I am moving...again. My family and friends are not too surprised. I seem to do this sort of thing at least every decade and sometimes even more often. For nine years I have enjoyed my mid-century modern home in a wooded sanctuary not far from the University of North Carolina campus in Chapel Hill. Now we are moving to a condominium that was carved out of a 1937 building that once housed 30 plus student studio apartments. We will be right across from campus on Franklin Street with the spreading oaks of McCorkle Place as our front lawn.  

 As many times as I have done it, moving is still a challenge. But I love creating homes and making spaces work for me and my family. I laugh when I think of the number of times I thought I was doing it for the last time-making a home that I would live in the rest of my life. I no longer delude myself or get distracted by that thought. This new space, as did all the others in their time, manifests something about how I see my life now and a hope for the immediate future. 

 There is seed that needs planting, some new egg that needs to be sat upon in a nest to grow. Obviously, not everyone moves to a new physical space every time they change jobs or relationships or even how they think of themselves. I consider myself lucky to have those opportunities to “ground” the internal changes in the surroundings that support and reflect them. This new home actually feels and is more spacious than the last. I will have my own “play room”, so to speak with space for writing, art and sewing projects and meditation..all this and a window to observe a busy world right outside my door. For an introvert like me, it is a long sought hiding space with lots of outside stimulation when I want it.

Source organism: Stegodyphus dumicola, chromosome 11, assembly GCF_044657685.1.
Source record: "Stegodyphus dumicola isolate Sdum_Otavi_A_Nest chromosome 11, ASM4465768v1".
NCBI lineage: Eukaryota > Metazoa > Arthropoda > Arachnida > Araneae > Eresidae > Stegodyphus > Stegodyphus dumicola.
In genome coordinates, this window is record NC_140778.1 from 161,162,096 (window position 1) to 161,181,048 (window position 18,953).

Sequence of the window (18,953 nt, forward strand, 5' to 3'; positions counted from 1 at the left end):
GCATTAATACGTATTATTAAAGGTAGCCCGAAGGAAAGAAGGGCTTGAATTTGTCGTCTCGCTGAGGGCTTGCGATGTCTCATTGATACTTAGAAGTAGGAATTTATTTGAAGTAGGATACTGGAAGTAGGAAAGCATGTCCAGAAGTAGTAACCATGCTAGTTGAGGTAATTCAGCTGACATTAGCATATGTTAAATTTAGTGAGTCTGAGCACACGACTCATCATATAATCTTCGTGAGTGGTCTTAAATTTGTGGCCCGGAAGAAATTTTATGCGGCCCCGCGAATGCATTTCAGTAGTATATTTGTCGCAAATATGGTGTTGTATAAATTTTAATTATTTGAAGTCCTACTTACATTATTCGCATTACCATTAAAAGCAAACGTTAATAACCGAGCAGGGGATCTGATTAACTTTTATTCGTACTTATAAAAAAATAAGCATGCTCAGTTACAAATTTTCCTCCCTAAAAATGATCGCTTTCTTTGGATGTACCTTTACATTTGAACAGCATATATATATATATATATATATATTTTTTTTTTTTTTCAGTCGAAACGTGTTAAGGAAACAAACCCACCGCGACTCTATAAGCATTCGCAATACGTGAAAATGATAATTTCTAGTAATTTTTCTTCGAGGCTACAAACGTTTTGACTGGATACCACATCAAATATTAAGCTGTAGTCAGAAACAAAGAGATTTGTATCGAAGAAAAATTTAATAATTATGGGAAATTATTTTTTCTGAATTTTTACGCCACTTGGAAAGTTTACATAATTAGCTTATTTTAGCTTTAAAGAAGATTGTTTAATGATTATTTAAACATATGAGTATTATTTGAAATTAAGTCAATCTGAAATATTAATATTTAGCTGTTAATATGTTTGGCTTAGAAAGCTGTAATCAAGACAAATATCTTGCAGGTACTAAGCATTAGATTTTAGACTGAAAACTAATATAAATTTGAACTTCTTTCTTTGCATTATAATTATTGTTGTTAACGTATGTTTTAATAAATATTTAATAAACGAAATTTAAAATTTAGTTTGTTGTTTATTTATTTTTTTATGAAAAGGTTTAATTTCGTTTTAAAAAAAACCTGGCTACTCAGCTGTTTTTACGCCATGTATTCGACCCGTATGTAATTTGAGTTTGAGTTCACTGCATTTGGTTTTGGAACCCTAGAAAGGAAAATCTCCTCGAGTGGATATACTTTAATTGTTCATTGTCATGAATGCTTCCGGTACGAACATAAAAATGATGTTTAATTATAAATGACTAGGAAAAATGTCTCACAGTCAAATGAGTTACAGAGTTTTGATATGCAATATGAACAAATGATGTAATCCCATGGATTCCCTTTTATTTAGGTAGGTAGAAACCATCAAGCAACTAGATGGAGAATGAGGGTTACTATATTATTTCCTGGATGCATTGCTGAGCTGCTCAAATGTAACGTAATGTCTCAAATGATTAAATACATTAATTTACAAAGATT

I also just like doing renovations, designing kitchens, working with a team of people to make something come to life. I wondered as I prepared my lovely house for sale if I could let go of it on a leap of faith that I could create another. Why not just stay where I am? I recalled that I had always left something of beauty and of myself in every home that I had been lucky enough to inhabit. Somehow this reframed the concern and I no longer felt I was being ungrateful for moving on. Finding new space and making it more workable and more beautiful is just something I do.

 Nesting  is a vey strong instinct for me. Maybe that is why there are bird houses both inside and outside both my homes. Birds are thought of as messengers of the spirit world. Nesting for me is like making room for spirit.

 In Martha’s Vineyard birds nest all around the house. I counted at least 7 species of birds in the eaves and trellises, the birdhouses , the garden shrubs and trees on the property. They ranged from the tiniest hummingbird nesting in one of our oaks to the pair of osprey who have returned this third year.

 I pull out my binoculars every morning waiting to see if there is a osprey hatchling poking his head above the nest. The mother osprey has gotten used to my forays into the garden. She trills only a short warning now, but when I answer with a whistle, she stops and doesn’t fly off. It takes patience to sit on a nest- to take care of what you create and nurture there, and then courage to let it go ...trusting what will happen next.


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